O.E. hleapan "to jump, run, leap" (class VII strong verb; past tense hleop, pp. hleapen), from P.Gmc. *khlaupan (cf. O.S. hlopan, O.N. hlaupa, O.Fris. hlapa, Du. lopen, Ger. laufen "to run," Goth. us-hlaupan "to jump up"), of uncertain origin, with no known cognates beyond Germanic. The noun is O.E. hlyp (Anglian *hlep). Leap-frog, the children's game, is attested from 1590s.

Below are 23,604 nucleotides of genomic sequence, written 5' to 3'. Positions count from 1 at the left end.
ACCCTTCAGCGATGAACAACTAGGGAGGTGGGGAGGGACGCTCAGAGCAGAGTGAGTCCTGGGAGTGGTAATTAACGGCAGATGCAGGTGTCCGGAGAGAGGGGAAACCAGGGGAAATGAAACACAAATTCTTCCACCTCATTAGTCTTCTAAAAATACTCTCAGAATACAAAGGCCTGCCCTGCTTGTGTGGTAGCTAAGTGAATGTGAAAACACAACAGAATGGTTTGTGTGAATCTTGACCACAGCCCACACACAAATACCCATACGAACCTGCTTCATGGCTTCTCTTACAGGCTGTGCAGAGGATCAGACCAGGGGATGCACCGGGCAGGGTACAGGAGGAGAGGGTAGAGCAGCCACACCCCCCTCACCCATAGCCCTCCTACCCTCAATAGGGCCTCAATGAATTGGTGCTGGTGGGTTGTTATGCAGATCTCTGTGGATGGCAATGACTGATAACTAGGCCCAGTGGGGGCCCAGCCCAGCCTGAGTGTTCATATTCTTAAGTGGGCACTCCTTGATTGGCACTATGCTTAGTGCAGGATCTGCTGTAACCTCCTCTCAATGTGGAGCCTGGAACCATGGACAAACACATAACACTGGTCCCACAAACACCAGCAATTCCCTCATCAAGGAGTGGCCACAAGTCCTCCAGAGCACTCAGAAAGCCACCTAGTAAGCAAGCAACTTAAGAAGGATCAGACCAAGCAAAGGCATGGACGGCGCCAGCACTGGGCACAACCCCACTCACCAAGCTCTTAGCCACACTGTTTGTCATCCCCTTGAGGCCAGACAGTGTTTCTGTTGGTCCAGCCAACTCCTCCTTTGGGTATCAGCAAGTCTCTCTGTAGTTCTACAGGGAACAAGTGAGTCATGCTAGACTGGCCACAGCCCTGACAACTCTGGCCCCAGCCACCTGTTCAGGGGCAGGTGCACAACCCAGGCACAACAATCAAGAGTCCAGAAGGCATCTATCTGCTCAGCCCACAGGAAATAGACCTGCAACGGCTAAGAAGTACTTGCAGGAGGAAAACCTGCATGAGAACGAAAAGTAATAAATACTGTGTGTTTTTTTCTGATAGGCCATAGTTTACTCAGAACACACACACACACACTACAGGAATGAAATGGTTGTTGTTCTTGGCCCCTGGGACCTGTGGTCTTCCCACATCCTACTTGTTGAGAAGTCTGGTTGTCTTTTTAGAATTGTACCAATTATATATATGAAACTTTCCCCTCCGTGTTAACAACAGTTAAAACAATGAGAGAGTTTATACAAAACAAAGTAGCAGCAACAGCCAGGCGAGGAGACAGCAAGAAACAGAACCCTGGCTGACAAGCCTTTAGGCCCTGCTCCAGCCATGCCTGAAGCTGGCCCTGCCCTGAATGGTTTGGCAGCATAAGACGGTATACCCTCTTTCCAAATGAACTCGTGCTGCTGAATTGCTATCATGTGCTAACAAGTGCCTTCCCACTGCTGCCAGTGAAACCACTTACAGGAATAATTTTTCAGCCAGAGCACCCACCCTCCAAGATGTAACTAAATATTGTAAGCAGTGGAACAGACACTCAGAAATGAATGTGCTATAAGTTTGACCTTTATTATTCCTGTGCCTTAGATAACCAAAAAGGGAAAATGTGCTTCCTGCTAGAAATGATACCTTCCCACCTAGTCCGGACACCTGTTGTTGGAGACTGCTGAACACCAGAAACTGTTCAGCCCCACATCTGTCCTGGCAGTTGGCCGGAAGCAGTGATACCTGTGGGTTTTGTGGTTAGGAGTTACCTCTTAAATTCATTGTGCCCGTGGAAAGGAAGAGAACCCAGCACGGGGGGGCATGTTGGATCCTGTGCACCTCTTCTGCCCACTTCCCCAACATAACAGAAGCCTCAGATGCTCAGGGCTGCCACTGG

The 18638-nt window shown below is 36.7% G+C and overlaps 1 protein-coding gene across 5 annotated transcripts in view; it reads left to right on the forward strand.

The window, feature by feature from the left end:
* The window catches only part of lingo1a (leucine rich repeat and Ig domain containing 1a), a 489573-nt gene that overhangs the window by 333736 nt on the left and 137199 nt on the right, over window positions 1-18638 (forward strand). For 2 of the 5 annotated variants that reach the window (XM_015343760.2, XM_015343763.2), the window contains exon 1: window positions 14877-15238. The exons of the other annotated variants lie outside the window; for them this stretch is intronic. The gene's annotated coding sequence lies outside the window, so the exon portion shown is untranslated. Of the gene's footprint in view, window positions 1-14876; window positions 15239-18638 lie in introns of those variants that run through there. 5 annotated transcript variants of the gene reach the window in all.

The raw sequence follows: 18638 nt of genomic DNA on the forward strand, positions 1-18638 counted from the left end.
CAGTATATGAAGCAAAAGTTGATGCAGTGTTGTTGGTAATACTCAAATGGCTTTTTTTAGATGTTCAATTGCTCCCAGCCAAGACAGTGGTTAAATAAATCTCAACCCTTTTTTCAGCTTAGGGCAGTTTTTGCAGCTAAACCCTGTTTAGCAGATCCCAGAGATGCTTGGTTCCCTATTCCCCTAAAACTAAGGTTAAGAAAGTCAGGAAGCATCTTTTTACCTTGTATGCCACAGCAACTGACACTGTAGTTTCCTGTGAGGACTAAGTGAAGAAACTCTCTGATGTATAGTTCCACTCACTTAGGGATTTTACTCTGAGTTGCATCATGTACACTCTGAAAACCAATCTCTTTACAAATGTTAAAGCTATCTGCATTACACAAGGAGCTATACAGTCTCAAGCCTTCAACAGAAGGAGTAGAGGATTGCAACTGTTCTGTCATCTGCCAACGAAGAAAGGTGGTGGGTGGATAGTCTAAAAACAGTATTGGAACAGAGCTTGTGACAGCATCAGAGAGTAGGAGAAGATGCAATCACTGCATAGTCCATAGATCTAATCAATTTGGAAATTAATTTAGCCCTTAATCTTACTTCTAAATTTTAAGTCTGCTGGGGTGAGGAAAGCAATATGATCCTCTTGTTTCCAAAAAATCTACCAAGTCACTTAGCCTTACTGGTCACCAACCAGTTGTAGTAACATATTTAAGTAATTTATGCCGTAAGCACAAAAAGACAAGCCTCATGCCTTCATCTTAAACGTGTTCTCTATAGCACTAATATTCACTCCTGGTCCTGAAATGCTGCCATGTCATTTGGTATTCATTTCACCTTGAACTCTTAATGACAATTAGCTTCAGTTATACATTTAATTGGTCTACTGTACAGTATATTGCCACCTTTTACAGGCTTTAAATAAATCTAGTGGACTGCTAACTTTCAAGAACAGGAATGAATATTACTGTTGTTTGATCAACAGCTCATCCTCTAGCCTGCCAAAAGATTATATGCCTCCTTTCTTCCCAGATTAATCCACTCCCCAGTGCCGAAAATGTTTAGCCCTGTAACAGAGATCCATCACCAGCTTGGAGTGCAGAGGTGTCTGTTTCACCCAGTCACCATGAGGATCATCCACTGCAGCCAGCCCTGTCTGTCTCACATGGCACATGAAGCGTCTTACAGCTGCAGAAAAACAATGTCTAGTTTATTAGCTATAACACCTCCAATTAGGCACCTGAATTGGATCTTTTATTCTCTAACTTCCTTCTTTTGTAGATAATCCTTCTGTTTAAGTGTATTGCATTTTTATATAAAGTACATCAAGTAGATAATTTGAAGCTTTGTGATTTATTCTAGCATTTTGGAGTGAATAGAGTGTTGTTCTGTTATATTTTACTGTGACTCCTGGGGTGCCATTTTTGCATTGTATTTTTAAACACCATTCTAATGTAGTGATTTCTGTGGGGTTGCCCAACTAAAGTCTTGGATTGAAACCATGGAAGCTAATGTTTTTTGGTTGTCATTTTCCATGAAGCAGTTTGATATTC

Rapidly, or in fast progress, as in The corn is growing by leaps and bounds, or School enrollment is increasing by leaps and bounds. This term is a redundancy, since leap and bound both mean “spring” or “jump,” but the two words have been paired since Shakespeare's time and are still so used.